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Neosho madtom facts for kids

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Neosho madtom
Noturus placidus.jpg
Conservation status
Scientific classification

The Neosho madtom (Noturus placidus) is a small North American freshwater catfish. It has been listed as a near-threatened species in the United States since 1996.

The Neosho madtom has features characteristic of all North American catfish, including scaleless skin and a relatively large head with sensory barbels. Adults average less than 3 in (8 cm) in length. They have a brownish midline stripe and an overall mottled appearance. The light-colored edge of the adipose fin is the best characteristic to distinguish it from similar species.

Neosho madtoms are short-lived fish, only occasionally surviving more than three years. Little is known about their reproductive habits. They are believed to spawn in June and July. In closely related species, eggs are laid under small stones, and the eggs and sometimes young fish are guarded by a parent. Adults bury themselves in the gravel during the day and come out to feed at night. Larval, aquatic insects are the major food source of Neosho madtoms. Their preferred habitat is shallow riffles with loose, uncompacted gravel bottoms. They are occasionally found in areas with sandy bottoms covered with leaf litter. Young Neosho madtoms may be found in deeper pools, downstream from riffles.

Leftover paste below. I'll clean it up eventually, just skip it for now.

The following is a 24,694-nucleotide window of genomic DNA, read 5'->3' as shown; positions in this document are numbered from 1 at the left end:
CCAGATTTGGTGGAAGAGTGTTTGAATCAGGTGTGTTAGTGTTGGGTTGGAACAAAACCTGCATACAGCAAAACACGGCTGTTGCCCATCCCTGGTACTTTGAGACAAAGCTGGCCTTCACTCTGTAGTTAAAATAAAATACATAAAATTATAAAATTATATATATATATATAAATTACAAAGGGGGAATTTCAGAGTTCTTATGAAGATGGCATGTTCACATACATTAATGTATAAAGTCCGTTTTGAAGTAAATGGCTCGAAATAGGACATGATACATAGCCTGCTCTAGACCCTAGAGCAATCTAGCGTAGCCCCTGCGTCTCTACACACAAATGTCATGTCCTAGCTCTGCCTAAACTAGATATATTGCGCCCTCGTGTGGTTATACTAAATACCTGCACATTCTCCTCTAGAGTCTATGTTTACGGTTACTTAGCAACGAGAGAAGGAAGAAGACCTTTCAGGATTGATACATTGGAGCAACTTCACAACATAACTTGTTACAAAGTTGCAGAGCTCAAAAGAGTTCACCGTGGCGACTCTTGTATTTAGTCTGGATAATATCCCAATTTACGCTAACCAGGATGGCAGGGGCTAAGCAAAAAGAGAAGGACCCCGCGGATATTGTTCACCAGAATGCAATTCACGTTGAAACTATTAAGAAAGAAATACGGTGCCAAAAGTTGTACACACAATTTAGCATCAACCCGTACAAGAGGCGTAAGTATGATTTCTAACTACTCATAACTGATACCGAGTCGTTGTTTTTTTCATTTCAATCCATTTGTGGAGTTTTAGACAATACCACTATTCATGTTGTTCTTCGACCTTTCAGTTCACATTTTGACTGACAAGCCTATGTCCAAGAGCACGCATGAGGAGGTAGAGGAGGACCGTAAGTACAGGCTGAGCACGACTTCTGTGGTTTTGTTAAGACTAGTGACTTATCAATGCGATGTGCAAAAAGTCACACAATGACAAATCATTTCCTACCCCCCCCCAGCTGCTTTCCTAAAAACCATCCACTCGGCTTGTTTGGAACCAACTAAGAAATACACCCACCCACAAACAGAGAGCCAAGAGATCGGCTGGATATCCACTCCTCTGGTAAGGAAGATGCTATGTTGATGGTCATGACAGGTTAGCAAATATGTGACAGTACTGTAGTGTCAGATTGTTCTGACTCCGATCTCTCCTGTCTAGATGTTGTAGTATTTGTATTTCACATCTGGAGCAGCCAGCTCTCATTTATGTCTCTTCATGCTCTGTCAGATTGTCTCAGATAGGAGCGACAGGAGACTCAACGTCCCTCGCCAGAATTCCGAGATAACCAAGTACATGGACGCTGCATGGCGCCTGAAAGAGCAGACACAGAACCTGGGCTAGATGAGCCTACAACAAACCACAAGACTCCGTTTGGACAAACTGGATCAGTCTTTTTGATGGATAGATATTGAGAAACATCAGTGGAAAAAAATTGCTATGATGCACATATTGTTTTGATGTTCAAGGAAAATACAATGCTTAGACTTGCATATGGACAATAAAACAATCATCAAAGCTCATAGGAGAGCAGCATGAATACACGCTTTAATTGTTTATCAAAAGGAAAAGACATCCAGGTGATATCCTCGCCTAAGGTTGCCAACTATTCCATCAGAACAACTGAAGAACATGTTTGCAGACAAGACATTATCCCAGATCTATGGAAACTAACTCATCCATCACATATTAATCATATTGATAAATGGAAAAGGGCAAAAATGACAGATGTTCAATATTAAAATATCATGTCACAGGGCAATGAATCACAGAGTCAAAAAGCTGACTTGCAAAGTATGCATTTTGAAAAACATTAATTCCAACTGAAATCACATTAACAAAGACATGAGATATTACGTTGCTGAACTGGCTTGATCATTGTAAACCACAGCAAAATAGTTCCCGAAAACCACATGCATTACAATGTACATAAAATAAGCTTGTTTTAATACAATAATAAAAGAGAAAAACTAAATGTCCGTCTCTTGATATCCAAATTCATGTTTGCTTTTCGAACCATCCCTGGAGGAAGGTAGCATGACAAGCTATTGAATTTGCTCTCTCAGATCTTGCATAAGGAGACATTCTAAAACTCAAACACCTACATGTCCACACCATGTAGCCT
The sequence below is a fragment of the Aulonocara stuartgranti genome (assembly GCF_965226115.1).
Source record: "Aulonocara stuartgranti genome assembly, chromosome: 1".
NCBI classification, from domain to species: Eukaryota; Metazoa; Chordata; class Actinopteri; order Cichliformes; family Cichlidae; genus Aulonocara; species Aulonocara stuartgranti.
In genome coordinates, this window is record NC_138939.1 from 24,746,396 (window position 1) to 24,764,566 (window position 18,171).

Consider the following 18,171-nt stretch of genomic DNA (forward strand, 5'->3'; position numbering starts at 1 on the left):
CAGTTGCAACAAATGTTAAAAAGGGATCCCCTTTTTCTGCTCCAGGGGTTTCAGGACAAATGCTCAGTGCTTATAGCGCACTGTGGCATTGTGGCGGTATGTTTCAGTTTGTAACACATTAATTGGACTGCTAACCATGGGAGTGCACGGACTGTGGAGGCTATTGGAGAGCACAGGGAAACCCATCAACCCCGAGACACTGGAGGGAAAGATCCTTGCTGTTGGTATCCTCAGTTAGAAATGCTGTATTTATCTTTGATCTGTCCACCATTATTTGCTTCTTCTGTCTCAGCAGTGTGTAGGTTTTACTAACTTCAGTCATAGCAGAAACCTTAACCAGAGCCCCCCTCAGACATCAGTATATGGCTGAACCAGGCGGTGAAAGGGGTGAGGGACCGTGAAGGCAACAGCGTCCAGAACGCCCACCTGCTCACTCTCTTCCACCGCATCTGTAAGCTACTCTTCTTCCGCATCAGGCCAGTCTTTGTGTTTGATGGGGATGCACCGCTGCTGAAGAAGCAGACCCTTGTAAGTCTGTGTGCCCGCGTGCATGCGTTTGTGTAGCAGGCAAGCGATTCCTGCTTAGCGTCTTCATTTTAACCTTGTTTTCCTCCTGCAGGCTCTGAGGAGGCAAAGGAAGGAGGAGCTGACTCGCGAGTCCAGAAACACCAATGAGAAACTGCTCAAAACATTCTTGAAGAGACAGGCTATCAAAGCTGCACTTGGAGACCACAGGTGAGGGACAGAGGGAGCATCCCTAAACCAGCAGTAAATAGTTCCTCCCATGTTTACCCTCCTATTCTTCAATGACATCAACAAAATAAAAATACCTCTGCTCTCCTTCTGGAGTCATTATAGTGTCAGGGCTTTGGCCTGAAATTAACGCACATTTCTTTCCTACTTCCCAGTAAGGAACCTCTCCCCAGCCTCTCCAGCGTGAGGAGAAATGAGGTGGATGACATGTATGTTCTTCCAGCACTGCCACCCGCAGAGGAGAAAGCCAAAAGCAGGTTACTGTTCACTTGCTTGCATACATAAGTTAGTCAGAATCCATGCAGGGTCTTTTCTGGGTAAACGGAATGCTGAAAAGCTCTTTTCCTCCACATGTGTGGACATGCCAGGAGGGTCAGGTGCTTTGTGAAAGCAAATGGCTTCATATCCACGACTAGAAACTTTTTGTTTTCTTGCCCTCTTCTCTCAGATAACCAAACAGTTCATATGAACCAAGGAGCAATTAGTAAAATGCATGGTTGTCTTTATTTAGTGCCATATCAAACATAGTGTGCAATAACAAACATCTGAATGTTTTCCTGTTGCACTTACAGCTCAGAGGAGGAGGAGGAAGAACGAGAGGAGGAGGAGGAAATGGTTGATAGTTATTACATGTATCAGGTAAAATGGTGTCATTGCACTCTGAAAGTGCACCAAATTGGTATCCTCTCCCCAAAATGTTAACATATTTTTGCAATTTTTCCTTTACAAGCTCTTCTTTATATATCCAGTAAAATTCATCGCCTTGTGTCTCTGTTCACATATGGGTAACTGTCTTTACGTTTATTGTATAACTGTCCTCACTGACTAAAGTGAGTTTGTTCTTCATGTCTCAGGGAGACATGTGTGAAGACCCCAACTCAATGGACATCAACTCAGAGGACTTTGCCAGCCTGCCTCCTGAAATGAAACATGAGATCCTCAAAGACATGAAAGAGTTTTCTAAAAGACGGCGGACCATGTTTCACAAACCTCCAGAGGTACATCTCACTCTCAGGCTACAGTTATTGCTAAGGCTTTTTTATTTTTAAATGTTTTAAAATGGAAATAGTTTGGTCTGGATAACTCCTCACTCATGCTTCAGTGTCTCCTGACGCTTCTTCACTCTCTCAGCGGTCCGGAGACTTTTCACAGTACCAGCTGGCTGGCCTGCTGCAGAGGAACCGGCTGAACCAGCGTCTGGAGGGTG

Historically, the Neosho madtom was found in the Neosho, Cottonwood, Spring, and Illinois Rivers in Kansas, Missouri, and Oklahoma. It is believed to be no longer present in the Illinois River and scattered through the rest of its historic range. In Oklahoma, it is present only in Ottawa and Craig Counties. The Neosho madtom has declined due to habitat destruction. Construction of dams, dredging of gravel, and an increase in water demands have contributed to habitat loss. Pollution from cattle feedlot runoff has adversely affected the fish, as well.

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